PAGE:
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J Am Assoc Nurse Pract. 2013 Aug;25(8):440-8. doi: 10.1111/j.1745-7599.2012.00808.x. Epub 2012 Nov 20.

Low-calorie diet induced weight loss may alter regulatory hormones and contribute to rebound visceral adiposity in obese persons with a family history of type-2 diabetes.

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1
College of Nursing, Washington State University, Spokane, Washington.

Abstract

PURPOSE:

To examine potential detrimental long-term effects of acute diet-induced weight loss on visceral adiposity, insulin resistance, cortisol, and adipokines in obese individuals at risk for type-2 diabetes.

DATA SOURCES:

Anthropometric measures (height, weight, waist circumference), self-report instruments, abdominal computed tomography (CT) scan, and blood samples (glucose, insulin, interleukin-6, leptin, adiponectin) were obtained from a convenience sample of 20 participants at baseline, after a 28-day low-calorie diet (800 kcal/day) intervention, and again 6 months later.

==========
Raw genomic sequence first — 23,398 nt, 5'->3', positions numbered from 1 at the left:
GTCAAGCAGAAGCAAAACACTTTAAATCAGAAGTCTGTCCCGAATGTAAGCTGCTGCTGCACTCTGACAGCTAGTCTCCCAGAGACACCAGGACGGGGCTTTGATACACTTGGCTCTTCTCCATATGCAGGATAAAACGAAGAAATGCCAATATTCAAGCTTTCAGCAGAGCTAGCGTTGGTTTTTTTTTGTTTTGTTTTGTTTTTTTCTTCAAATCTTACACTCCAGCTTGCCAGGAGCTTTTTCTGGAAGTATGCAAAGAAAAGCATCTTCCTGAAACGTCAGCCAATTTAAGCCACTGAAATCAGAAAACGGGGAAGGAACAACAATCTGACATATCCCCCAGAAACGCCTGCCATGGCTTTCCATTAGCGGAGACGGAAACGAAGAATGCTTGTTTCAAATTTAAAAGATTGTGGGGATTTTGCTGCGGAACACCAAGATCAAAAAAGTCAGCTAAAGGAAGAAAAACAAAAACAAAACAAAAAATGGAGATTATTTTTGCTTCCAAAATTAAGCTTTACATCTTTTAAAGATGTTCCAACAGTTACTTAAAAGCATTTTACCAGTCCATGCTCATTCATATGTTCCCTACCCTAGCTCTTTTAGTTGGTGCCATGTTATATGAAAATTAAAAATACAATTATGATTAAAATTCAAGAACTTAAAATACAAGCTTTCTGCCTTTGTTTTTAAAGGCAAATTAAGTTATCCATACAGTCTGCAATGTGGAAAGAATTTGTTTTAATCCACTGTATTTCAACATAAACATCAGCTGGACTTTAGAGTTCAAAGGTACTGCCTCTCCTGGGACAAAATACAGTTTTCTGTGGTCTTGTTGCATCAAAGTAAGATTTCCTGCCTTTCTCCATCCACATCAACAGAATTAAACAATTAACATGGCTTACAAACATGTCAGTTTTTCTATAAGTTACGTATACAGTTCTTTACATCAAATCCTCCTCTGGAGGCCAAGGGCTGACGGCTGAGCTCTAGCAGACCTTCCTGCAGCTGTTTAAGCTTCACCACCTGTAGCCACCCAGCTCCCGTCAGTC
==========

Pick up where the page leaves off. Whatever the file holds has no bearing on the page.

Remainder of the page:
CONCLUSIONS:

Fifteen of 20 participants completed the 28-day diet intervention and had a mean weight loss of 15 pounds. Comparison between baseline, postdiet, and 6-month data, demonstrated that although participants had significant improvements after the diet, they regained fat mass, particularly in the visceral area.

IMPLICATIONS FOR PRACTICE:

Clinicians may need to revise recommendations for using low-calorie diets to achieve weight loss. Diet-induced weight cycling may contribute to dysregulation of metabolism and have long-term detrimental consequences for accumulation of visceral adipose tissue. The likelihood of success is low, with high dropout rates, and those patients who achieve weight loss are very likely to regain it. Thus, the perceived short-term benefits of calorie-restricted diets in this population likely do not outweigh the potential long-term detrimental effects.

KEYWORDS:

Diet; diabetes type 2; insulin resistance; obesity; weight regulation

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